Do all small businesses need a mobile app?

Some small business owners don’t find mobile apps necessary for their business strategy. Just over a quarter (26%) of small businesses are unlikely to ever release a mobile app. While some owners recognize the benefits of mobile apps, they might not feel that it aligns with their specific business offering. “I think product-based businesses have huge potential for success with mobile apps,” said Laura English, Lead Copywriter at Sonder Digital Marketing, a digital agency. “However, I don’t think they’re as important as we’re led to believe and I think if business owners have a limited budget, they should focus on a website with perfect responsiveness.” Mobile apps also require a huge financial investment. Small businesses need to weigh those costs with the benefits of a mobile app. Stephen Light, Co-owner of Nolah Mattress, decided his mattress company does not need an app to support their operations. “A massive financial budget is essential in making and marketing a mobile app, so companies with limited funds shouldn’t consider this venture,” Light said. “Additionally, businesses without a large established customer base would find it difficult to get people to download their app.”

“A massive financial budget is essential in making and marketing a mobile app, so companies with limited funds shouldn’t consider this venture.”

Mobile apps don’t fit naturally into every business model. Small businesses without a lot of financial flexibility should invest other growth initiatives integral to their strategy before building a mobile app.

Small Business Mobile Apps Support Customer Experience and Branding Efforts

The benefits of mobile apps go beyond just boosting your service offering for customers. Some small businesses may choose to invest in a mobile app to support marketing efforts, increase sales, or stand out from the competition. However, our data reveals that most small business owners chose to build a mobile app to improve their customer experience and branding efforts.

How can mobile apps improve customer experience for small businesses?

Mobile apps offer another channel for businesses to communicate directly with their customers. In fact, 34% of small businesses created a mobile app to improve customer service efforts or streamline the purchasing process for their users. 34% of small businesses built mobile apps to improve customer experience. Taub explains that Goalry’s app provides a better experience not only because it’s tailor-made for portable devices, but also because users can easily receive help and support. “The app has a customer support section, allowing customers to contact us without having to email us,” Taub said.

“The app has a customer support section, allowing customers to contact us without having to email us.”

Many mobile apps have contact features that allow customers to receive timely and helpful customer service, leaving users with a positive impression of the business. The CocoSign app has also increased customer satisfaction. However, Lee explains the main benefit of the app is the additional value it brings to customers’ experience. “The app helped our customers to use our employee tracking tool remotely and efficiently,” Lee said. “We included features like GPS tracking, notifications and alerts, employee profiles, and reporting features in the app.” Mobile apps not only act as another channel for customer support services, but also improve user experience by offering additional features specific to mobile devices.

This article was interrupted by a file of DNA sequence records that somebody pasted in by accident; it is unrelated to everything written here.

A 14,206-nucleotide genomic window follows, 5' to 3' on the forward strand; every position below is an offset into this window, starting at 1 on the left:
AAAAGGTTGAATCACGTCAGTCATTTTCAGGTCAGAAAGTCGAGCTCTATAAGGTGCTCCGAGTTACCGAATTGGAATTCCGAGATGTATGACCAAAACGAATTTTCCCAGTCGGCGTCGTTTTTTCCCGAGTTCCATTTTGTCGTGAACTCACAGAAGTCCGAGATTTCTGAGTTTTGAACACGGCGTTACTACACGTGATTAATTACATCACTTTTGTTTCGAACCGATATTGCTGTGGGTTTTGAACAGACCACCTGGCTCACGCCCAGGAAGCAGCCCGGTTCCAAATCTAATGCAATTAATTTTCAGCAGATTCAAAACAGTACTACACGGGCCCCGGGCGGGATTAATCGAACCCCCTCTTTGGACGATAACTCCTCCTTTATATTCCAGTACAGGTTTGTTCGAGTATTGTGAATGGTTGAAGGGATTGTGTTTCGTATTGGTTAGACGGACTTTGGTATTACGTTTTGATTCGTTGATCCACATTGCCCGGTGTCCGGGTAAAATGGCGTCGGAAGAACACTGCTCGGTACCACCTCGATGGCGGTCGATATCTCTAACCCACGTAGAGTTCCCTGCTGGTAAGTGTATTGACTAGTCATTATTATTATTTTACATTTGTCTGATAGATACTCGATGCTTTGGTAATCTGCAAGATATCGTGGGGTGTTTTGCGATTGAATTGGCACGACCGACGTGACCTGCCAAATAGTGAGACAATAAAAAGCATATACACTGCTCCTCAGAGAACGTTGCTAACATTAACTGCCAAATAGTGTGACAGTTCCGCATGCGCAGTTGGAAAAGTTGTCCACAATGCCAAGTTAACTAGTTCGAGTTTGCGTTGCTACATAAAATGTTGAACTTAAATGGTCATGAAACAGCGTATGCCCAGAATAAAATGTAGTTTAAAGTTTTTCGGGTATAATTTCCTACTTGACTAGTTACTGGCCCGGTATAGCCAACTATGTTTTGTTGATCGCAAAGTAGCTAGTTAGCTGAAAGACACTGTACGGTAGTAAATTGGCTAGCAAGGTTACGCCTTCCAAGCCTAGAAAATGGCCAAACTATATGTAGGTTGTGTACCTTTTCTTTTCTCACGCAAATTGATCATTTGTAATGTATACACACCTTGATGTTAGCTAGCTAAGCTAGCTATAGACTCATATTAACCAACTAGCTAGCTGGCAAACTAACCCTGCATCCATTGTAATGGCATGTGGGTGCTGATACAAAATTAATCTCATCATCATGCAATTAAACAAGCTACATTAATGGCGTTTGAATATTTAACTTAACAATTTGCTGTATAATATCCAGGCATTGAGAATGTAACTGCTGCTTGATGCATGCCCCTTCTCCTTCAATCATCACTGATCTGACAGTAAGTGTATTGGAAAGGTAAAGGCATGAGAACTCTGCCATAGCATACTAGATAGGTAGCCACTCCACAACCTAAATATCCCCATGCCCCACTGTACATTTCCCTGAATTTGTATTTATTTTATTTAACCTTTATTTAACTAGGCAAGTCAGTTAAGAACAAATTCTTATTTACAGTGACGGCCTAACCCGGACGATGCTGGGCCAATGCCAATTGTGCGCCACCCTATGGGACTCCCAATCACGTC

How can mobile apps boost branding efforts for small businesses?

Branding is essential to small businesses looking to scale, and a mobile app is another opportunity to build a visual identity. Just under one-third of small businesses (32%) have invested in a mobile app to further develop their brand or build customer loyalty. 32% of small businesses develop mobile apps to build their brand. Taub explains that Goalry’s app helps the company build trust with users subconsciously. “More people have discovered our business from the app as they see it scrolling through the app store,” Taub said. “Even if they don’t download it, they may recognize our name if they see it again.” From Taub’s perspective, it’s basically free marketing. A strong, high-quality mobile app can act as an extension of a company’s full image by increasing brand awareness standing out among competitors.

Most Small Businesses Outsource Mobile App Development Needs

Small businesses have many options available when deciding how to build their mobile app. While outsourcing development to another company is most popular, many small businesses also choose to:

  • Work with a freelancer
  • Use an in-house developer
  • Use a do-it-yourself (DIY) software

Some small businesses even opt for a combined approach. 53% of small businesses use an app development company to build their app, 41% use a freelancer, 37% use an in-house developer, 23% use a DIY software Small businesses should consider the pros and cons of each development solution when planning their project.

What are the different options for outsourcing mobile app development?

For small businesses without in-house development knowledge and with the funds available, outsourcing mobile app development services is a great option. Over half of small businesses (53%) have outsourced the development of their mobile app to another agency. By outsourcing, companies can avoid the time and money associated with hiring and training additional staff. Additionally, small business owners can continue to focus on their core business processes and trust the experts to build their vision. Small businesses looking for a more cost-effective outsourcing solution should consider a freelancer. About 4 in 10 small businesses (41%) have contracted their mobile app development needs to a freelancer. The costs associated with a freelancer are less than that of a full outsourced development team, but small businesses need to be clear about communication to ensure a successful project.